Some common violations found with temporary power on construction sites are wiring not rated or listed for the application, openings not covered in panels and enclosures, not using proper cable terminations, and not using the proper covers on receptacles and junction boxes at the job site.

Electricians sometimes use indoor rated cable for temporary since it is less expensive than cable rated for outdoor use. This is a clear violation of the listing of the cable if it is exposed to wet and damp locations during use. Care should be taken to ensure the wiring is supplied from a properly rated circuit and its capacity is not exceeded; not installing 15- or 20-amp wiring on a circuit capable of supplying 30- or 40 amperes. This type of installation is subject to overloading and the wiring could overheat and cause a fire.

Listed cable terminations should be used when installing any cable to a panel or disconnect. Using an EMT connector for multiple cables is not permitted, yet this  unacceptable practice is seen on many job sites. Using the proper cable connector will keep the cable secure and prevent it from being inadvertently pulled out or damaged during construction activities. Panelboards and disconnects should always have holes and breaker openings effectively closed to prevent any foreign object from getting inside. Openings can also permit water and animal intrusion that could cause damage to equipment. Making sure equipment is maintained in a good working order according to the manufacturers' requirements is key so the equipment is to function as designed. In-use covers on receptacles permit an extension cord to be plugged in and not expose the receptacle to weather and rain, which could cause damage.

Temporary lighting is another aspect of temporary poser systems that is often overlooked and installed using incorrect components. All cords used for temporary lighting must be of the heavy-duty type and all lamps must be completely enclosed in a cage, lens cover, or other suitable containment for protection. Have you ever seen a worker carrying a metal pipe or tool and accidentally hit a light fixture, breaking the bulb? If the object the worker was carrying makes contact with the open lamp components, he or she could shocked or even electrocuted during such an incident. Temporary lighting circuits are not required to be protected by GFCIs, as mentioned earlier for receptacles and portable tool use.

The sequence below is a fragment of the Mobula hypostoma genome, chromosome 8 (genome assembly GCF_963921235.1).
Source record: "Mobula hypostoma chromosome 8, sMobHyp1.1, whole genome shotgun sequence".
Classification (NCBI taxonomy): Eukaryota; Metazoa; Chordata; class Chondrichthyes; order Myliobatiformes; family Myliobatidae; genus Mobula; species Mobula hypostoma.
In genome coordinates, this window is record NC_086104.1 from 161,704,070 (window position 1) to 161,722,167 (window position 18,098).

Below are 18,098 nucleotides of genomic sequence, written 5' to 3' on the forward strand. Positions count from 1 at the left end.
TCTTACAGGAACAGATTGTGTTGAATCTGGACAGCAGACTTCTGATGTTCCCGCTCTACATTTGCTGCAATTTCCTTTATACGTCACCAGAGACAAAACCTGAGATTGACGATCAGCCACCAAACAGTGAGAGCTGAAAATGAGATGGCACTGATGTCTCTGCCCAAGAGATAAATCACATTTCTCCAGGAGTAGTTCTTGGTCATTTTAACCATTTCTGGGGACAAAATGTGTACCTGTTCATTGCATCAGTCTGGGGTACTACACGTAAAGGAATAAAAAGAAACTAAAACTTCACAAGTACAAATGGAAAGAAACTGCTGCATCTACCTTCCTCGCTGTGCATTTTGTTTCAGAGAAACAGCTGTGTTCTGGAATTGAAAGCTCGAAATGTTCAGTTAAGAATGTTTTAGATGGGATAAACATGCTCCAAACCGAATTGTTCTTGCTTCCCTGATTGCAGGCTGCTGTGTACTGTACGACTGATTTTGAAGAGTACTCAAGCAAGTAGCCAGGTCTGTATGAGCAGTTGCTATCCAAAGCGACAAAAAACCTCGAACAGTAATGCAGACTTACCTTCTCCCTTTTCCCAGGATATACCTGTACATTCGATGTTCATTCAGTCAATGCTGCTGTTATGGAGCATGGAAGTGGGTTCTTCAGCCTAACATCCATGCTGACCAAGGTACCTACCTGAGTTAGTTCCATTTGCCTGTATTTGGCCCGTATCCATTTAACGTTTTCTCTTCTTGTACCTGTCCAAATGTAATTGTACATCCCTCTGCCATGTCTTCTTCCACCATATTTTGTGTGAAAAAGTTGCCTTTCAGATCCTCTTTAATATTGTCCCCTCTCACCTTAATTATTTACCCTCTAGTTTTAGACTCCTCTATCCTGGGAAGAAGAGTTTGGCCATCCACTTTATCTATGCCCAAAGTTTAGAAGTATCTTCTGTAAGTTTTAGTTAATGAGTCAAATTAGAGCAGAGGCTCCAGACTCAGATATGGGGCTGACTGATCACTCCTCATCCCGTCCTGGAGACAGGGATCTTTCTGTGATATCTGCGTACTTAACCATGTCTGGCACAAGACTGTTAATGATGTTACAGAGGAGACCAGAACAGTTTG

OSHA 29 CFR 1926 is the regulation governing installations under construction.  These electrical requirements are found in Subpart K and include similar requirements that can also be found in Article 590 of the National Electrical Code, (NFPA 70).  Additional safety-related workplace requirements can also be found in NFPA 70E Standard for Electrical Safety in the Workplace. Other documents such as ANSI/NECA 200 Standard for Installing and Maintaining Temporary Electrical Power at Construction Sites, NECA's Guide to Temporary Power, and UL’s Guide Information for Electrical Equipment (White Book and UL Product Spec) also contain important information about equipment and installations for temporary power.

Three of the Top Ten Most Cited standards in building construction are related to electrical requirements: 1926.451 General Requirements, 1926.405 Wiring Methods, Components and Equipment for General Use, and 1926.404 Wiring Design and Protection, and they are numbers 2, 4, and 10, respectively, on that list. Since most if not all of these citations occur during the construction phase, they are demonstrative of issues found with temporary wiring on most job sites.